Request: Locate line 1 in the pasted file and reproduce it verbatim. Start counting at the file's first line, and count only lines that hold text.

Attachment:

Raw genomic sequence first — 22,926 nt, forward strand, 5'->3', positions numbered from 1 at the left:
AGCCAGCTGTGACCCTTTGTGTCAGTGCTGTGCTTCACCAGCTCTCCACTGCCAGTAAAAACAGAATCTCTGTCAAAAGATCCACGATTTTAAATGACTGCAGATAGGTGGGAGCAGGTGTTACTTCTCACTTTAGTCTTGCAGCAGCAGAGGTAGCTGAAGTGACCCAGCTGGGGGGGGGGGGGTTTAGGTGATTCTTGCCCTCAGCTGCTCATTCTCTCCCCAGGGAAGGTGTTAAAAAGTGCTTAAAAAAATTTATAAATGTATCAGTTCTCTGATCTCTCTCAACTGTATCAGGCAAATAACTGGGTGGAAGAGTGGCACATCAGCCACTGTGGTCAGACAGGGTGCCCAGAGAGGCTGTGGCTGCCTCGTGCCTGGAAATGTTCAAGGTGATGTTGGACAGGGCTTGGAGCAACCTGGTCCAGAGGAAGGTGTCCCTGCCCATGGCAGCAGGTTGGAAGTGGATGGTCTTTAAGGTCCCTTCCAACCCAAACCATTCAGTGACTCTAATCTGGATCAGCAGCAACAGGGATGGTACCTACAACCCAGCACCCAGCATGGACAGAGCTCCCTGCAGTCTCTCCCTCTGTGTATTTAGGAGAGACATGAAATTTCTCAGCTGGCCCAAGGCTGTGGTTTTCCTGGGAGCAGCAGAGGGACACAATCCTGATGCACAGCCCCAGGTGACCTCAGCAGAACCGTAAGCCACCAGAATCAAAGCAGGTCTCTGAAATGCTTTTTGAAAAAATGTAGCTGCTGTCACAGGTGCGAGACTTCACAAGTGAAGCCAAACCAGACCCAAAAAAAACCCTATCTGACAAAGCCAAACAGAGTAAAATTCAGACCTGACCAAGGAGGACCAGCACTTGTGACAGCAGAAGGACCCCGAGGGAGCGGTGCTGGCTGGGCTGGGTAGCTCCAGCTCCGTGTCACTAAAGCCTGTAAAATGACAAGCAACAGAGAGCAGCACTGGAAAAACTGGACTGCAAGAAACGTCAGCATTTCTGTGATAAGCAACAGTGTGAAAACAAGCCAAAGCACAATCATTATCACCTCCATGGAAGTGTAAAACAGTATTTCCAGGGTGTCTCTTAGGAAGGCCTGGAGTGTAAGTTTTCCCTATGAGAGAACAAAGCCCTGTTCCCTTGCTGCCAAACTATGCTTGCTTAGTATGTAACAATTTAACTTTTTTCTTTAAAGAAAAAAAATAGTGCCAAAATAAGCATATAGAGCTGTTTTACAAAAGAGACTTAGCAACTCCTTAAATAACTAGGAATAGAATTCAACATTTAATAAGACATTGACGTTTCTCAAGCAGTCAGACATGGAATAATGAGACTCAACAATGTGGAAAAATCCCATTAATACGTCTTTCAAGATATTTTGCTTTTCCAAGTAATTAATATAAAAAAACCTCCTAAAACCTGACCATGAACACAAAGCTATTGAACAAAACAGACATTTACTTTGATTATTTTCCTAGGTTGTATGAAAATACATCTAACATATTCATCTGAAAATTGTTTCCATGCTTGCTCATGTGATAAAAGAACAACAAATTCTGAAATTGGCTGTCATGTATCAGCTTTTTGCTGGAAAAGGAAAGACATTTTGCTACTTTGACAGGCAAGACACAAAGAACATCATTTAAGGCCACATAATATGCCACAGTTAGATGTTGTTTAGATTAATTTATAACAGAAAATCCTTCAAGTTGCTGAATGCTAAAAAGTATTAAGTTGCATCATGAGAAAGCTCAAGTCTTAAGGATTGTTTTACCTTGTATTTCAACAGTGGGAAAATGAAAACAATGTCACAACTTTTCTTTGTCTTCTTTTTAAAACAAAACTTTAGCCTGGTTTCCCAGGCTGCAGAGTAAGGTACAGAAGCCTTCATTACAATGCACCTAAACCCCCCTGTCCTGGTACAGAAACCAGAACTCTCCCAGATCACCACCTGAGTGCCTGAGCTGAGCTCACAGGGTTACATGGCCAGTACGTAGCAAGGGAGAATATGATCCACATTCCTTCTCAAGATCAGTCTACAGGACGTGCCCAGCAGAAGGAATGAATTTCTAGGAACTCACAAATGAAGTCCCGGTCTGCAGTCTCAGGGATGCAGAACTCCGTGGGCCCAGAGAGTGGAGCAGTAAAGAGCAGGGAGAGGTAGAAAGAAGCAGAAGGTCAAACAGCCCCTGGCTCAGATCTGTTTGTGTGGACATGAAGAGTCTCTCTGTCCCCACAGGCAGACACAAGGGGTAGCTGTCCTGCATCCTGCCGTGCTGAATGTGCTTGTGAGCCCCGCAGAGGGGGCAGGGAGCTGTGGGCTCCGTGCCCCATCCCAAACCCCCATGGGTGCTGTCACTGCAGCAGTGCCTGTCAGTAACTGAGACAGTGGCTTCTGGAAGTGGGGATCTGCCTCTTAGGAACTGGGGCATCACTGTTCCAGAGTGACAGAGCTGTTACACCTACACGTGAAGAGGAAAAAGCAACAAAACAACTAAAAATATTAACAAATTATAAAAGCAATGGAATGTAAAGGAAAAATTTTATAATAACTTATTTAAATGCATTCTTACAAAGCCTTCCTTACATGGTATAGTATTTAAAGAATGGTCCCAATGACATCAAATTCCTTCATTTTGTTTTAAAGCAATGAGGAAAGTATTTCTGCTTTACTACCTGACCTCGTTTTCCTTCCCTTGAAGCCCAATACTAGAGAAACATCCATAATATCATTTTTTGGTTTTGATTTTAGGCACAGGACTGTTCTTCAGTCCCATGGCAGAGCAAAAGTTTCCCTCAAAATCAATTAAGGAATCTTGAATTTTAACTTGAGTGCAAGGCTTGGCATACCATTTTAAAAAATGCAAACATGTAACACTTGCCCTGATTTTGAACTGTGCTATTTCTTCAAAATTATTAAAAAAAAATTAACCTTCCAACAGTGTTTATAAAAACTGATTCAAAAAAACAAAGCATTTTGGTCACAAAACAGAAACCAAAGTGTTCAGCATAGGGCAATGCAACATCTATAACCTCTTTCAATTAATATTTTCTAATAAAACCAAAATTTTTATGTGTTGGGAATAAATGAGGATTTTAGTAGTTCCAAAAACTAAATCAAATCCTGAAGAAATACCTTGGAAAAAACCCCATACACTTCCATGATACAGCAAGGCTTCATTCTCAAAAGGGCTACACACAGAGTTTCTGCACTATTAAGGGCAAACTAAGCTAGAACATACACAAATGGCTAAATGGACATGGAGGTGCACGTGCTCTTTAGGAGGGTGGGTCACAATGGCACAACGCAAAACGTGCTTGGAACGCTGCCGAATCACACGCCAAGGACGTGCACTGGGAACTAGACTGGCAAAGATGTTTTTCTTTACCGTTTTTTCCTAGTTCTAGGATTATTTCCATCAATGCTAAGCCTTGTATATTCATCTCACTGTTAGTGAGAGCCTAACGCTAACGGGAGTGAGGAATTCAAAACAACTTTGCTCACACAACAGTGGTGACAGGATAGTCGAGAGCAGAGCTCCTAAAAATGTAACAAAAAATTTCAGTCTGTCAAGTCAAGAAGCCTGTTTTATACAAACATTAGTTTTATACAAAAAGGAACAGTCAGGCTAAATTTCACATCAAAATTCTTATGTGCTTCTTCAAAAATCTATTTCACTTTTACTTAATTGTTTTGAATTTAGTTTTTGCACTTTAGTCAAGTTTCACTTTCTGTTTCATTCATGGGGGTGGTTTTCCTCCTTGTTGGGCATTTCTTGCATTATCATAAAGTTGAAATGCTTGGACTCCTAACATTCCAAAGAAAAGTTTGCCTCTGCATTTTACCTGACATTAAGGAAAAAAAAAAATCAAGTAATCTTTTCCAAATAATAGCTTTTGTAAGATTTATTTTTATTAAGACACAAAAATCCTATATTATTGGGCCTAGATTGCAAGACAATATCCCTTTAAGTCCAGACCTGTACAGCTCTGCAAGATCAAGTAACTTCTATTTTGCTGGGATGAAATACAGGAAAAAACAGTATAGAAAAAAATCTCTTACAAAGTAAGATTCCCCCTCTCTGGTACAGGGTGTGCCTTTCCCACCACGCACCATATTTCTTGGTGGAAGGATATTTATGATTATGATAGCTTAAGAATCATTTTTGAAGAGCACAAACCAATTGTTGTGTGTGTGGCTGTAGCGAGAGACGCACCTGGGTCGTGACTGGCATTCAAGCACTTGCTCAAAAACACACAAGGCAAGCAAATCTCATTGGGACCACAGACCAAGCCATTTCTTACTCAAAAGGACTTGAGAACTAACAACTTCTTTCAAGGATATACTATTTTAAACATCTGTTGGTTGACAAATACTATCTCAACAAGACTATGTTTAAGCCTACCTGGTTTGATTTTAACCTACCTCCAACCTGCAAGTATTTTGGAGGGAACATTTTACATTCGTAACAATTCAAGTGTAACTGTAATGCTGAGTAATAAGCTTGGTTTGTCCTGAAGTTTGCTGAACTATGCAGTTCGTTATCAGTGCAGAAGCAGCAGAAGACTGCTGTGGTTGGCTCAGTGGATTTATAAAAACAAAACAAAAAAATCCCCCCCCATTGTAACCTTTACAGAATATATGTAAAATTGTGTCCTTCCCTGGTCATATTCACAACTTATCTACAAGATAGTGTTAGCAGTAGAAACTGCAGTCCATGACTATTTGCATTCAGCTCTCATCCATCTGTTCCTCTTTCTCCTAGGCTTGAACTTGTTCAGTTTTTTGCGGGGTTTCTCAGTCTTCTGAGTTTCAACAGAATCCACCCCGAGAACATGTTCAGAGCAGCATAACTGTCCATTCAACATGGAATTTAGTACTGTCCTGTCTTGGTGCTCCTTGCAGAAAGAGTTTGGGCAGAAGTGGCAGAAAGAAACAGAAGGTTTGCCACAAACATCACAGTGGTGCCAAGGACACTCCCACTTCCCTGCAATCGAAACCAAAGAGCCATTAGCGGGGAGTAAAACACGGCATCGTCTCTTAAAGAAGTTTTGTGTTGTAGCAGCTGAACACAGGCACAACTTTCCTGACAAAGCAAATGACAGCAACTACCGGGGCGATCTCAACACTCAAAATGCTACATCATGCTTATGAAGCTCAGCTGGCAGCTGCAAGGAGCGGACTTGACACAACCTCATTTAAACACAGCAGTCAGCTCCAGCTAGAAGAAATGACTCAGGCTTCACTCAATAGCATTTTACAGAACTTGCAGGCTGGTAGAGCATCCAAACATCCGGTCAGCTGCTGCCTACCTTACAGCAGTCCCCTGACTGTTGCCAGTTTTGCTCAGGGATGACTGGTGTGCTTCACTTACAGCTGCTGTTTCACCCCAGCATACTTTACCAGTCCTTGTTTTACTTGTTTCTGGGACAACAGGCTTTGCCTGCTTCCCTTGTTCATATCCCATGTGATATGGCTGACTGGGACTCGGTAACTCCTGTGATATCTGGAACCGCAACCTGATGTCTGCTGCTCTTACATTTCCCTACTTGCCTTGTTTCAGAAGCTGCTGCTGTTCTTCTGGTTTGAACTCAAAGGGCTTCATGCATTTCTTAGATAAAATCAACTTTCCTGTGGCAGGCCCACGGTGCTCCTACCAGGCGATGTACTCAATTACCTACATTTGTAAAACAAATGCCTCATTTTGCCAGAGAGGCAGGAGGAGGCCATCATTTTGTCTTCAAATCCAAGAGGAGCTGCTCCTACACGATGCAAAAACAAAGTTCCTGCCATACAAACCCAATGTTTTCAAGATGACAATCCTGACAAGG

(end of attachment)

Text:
Raw genomic sequence first — 22,926 nt, forward strand, 5'->3', positions numbered from 1 at the left: